Partially fair and partially free elections in a generally better environment of the electoral campaign

Relying on the grounding principles[1] of free and fair elections, particularly:

–     ensuring a violence free electoral environment;

–     lack of attempts to intimidate or impede candidates to present their political programs;

–     equality of chances for all electoral candidates, which requires, among other, that state authorities maintain a neutral position with regard to the  the electoral campaign;

–     ensuring the right to vote for every citizen;

–     non-discriminatory access of electoral candidates to mass-media and a neutral reflection of elections by the mass-media, especially the public media;

–     freedom of mass-media;

–     freedom of voters to form an opinion;

–     accuracy of the voters’ lists;

–     clear distinction between party and state which would not allow, among others, the use by the government of public resources for party’s interest in the course of electoral campaigns, except for the cases provided for by the law;

The Civic Coalition for Free and Fair Elections has noted a significant improvement of the general climate for conducting the electoral campaign for the republican constitutional referendum of 5 September 2010 as compared to the parliamentary elections in 2009;

Appreciates the conduct of the electoral campaign for the referendum of 5 September 2010 in a violence free environment, without severe attempts to intimidate or impede the voters to present their promoted options;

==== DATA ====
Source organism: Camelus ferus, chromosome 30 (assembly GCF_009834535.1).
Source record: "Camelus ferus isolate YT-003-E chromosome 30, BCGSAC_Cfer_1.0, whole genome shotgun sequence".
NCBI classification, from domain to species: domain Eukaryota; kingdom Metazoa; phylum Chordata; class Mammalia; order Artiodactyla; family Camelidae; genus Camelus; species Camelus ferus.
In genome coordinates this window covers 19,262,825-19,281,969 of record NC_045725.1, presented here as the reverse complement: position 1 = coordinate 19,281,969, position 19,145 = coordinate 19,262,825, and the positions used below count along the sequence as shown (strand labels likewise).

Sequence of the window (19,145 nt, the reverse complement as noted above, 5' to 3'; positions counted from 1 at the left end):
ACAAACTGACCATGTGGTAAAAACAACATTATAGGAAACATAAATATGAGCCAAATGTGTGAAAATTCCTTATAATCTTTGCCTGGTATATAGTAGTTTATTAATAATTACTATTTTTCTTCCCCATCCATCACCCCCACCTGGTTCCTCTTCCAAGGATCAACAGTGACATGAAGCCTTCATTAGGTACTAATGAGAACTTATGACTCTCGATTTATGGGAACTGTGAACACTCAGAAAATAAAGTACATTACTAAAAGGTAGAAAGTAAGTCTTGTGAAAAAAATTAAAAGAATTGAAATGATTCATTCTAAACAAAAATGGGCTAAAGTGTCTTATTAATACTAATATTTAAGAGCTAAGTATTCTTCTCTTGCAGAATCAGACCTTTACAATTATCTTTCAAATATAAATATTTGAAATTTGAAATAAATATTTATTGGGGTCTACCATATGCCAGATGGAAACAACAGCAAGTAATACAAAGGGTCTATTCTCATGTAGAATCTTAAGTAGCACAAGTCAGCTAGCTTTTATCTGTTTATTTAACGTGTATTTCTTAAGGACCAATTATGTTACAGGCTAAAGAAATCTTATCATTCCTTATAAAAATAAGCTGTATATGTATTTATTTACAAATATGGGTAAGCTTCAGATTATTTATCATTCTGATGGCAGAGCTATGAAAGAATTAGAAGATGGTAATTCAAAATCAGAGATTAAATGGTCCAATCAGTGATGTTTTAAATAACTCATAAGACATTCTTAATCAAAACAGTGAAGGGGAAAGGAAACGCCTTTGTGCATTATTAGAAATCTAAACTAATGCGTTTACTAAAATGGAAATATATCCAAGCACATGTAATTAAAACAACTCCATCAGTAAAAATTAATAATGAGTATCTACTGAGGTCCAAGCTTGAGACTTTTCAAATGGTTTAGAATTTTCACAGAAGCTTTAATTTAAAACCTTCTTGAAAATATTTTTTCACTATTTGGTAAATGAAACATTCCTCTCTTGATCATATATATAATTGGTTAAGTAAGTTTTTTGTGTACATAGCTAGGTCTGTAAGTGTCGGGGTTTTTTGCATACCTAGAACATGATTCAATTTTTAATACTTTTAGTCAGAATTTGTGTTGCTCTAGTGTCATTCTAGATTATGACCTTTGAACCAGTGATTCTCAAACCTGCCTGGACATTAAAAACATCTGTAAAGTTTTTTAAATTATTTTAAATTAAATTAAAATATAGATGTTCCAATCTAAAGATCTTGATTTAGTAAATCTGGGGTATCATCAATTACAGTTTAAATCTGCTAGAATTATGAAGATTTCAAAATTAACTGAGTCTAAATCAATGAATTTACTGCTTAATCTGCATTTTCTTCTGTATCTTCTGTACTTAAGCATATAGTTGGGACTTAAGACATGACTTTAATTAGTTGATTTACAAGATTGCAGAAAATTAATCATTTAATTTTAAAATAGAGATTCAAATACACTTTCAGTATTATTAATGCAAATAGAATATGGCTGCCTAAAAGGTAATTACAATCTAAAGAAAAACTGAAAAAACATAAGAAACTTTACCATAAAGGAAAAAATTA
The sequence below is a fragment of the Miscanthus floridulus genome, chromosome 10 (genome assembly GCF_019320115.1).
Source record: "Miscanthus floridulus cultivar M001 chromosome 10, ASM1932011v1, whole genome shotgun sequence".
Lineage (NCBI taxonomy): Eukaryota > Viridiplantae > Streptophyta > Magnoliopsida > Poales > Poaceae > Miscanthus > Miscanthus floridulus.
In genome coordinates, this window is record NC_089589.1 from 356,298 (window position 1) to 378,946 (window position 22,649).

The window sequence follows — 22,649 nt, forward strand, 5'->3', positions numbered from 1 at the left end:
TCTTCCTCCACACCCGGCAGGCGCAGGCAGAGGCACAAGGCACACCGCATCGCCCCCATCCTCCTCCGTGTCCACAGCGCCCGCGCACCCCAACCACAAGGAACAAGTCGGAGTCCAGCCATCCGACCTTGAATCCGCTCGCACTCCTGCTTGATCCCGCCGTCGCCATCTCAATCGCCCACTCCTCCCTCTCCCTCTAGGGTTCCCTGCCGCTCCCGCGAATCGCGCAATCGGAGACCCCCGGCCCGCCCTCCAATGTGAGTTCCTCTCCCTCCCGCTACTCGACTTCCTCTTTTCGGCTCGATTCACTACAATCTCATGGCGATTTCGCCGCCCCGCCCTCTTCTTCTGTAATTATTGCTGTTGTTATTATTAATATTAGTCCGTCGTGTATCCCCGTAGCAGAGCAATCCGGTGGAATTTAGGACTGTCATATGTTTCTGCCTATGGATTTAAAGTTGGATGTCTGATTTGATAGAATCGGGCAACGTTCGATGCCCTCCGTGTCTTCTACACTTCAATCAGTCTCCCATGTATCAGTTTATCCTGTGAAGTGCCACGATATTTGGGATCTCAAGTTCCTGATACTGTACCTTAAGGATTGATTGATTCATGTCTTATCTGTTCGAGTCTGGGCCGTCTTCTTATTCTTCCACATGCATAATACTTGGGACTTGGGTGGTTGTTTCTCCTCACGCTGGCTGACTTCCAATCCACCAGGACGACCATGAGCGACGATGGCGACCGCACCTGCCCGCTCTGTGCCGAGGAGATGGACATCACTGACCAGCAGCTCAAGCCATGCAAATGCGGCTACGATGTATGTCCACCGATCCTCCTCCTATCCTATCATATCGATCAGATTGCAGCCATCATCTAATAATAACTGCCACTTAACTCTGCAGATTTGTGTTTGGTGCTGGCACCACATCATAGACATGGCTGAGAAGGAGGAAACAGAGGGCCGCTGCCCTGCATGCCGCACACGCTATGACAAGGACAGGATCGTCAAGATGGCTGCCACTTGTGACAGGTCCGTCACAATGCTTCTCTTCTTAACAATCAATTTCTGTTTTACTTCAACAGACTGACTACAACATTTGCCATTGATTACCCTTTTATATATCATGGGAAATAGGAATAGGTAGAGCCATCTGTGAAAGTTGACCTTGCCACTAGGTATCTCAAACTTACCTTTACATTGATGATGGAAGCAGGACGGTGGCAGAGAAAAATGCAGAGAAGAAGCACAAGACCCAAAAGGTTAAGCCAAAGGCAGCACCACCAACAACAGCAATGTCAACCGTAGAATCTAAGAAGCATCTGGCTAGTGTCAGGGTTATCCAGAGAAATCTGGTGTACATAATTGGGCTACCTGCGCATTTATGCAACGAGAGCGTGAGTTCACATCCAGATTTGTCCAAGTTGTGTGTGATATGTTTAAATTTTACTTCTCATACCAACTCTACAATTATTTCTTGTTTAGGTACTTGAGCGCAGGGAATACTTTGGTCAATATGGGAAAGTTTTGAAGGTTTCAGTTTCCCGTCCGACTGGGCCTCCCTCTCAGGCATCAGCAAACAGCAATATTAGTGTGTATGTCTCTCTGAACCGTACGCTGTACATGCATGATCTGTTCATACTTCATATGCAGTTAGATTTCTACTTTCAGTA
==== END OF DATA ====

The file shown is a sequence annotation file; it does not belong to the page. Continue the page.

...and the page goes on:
Appreciates the assurance by the state authorities, including electoral authorities, of better conditions for the citizens of Republic of Moldova residing abroad to be able to exercise their right to vote;

Appreciates that the government did not allow the public resources to be spent for promoting party interests during the electoral campaign for the referendum;

Appreciates the role of the media which reflected the entire electoral process mostly in an unbiased manner and offered many dialogue opportunities to all electoral actors participating at the constitutional referendum;


The Civic Coalition for Free and Fair Elections considers that the voting for the republican constitutional referendum of 5 September 2010 – was NOT totally fair and taking into account the situation of the voters in Transnistria, as well as the intimidation campaign forcing voters not to vote – NOT totally free.

The Civic Coalition for Free and Fair Elections established that in the course of the voting for the constitutional referendum of 5 September 2010, not all international election standards have been observed, a range of irregularities and deviations from the principles of free and fair elections having been noted: